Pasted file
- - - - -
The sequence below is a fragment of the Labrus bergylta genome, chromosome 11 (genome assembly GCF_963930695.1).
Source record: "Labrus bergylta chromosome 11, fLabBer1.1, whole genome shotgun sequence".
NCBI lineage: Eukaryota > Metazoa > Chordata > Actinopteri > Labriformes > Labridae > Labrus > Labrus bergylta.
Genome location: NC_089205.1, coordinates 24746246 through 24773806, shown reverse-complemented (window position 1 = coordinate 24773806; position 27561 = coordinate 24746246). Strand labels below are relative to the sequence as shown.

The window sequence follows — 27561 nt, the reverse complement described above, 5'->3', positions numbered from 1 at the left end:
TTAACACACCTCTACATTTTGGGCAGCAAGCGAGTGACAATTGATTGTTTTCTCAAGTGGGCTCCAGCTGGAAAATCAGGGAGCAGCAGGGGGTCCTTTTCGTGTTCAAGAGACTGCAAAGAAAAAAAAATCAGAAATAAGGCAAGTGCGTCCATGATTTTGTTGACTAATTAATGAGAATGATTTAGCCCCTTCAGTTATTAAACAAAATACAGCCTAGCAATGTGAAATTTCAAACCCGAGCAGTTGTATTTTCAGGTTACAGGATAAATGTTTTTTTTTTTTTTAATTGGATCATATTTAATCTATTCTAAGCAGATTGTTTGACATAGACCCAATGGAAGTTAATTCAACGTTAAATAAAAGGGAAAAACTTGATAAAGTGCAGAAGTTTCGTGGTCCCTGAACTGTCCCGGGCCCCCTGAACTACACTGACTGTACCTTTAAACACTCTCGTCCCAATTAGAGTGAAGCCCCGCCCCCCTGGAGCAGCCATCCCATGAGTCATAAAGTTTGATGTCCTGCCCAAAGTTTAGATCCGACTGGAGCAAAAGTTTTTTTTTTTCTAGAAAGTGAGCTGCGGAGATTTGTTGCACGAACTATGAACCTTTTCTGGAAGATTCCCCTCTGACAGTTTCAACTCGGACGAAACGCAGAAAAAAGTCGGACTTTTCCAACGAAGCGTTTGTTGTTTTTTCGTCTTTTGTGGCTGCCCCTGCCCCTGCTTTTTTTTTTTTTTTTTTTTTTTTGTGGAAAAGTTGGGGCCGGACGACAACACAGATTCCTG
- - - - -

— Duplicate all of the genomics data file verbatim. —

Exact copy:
The sequence below is a fragment of the Labrus bergylta genome, chromosome 11 (genome assembly GCF_963930695.1).
Source record: "Labrus bergylta chromosome 11, fLabBer1.1, whole genome shotgun sequence".
NCBI lineage: Eukaryota > Metazoa > Chordata > Actinopteri > Labriformes > Labridae > Labrus > Labrus bergylta.
Genome location: NC_089205.1, coordinates 24746246 through 24773806, shown reverse-complemented (window position 1 = coordinate 24773806; position 27561 = coordinate 24746246). Strand labels below are relative to the sequence as shown.

The window sequence follows — 27561 nt, the reverse complement described above, 5'->3', positions numbered from 1 at the left end:
TTAACACACCTCTACATTTTGGGCAGCAAGCGAGTGACAATTGATTGTTTTCTCAAGTGGGCTCCAGCTGGAAAATCAGGGAGCAGCAGGGGGTCCTTTTCGTGTTCAAGAGACTGCAAAGAAAAAAAAATCAGAAATAAGGCAAGTGCGTCCATGATTTTGTTGACTAATTAATGAGAATGATTTAGCCCCTTCAGTTATTAAACAAAATACAGCCTAGCAATGTGAAATTTCAAACCCGAGCAGTTGTATTTTCAGGTTACAGGATAAATGTTTTTTTTTTTTTTAATTGGATCATATTTAATCTATTCTAAGCAGATTGTTTGACATAGACCCAATGGAAGTTAATTCAACGTTAAATAAAAGGGAAAAACTTGATAAAGTGCAGAAGTTTCGTGGTCCCTGAACTGTCCCGGGCCCCCTGAACTACACTGACTGTACCTTTAAACACTCTCGTCCCAATTAGAGTGAAGCCCCGCCCCCCTGGAGCAGCCATCCCATGAGTCATAAAGTTTGATGTCCTGCCCAAAGTTTAGATCCGACTGGAGCAAAAGTTTTTTTTTTTCTAGAAAGTGAGCTGCGGAGATTTGTTGCACGAACTATGAACCTTTTCTGGAAGATTCCCCTCTGACAGTTTCAACTCGGACGAAACGCAGAAAAAAGTCGGACTTTTCCAACGAAGCGTTTGTTGTTTTTTCGTCTTTTGTGGCTGCCCCTGCCCCTGCTTTTTTTTTTTTTTTTTTTTTTTTGTGGAAAAGTTGGGGCCGGACGACAACACAGATTCCTG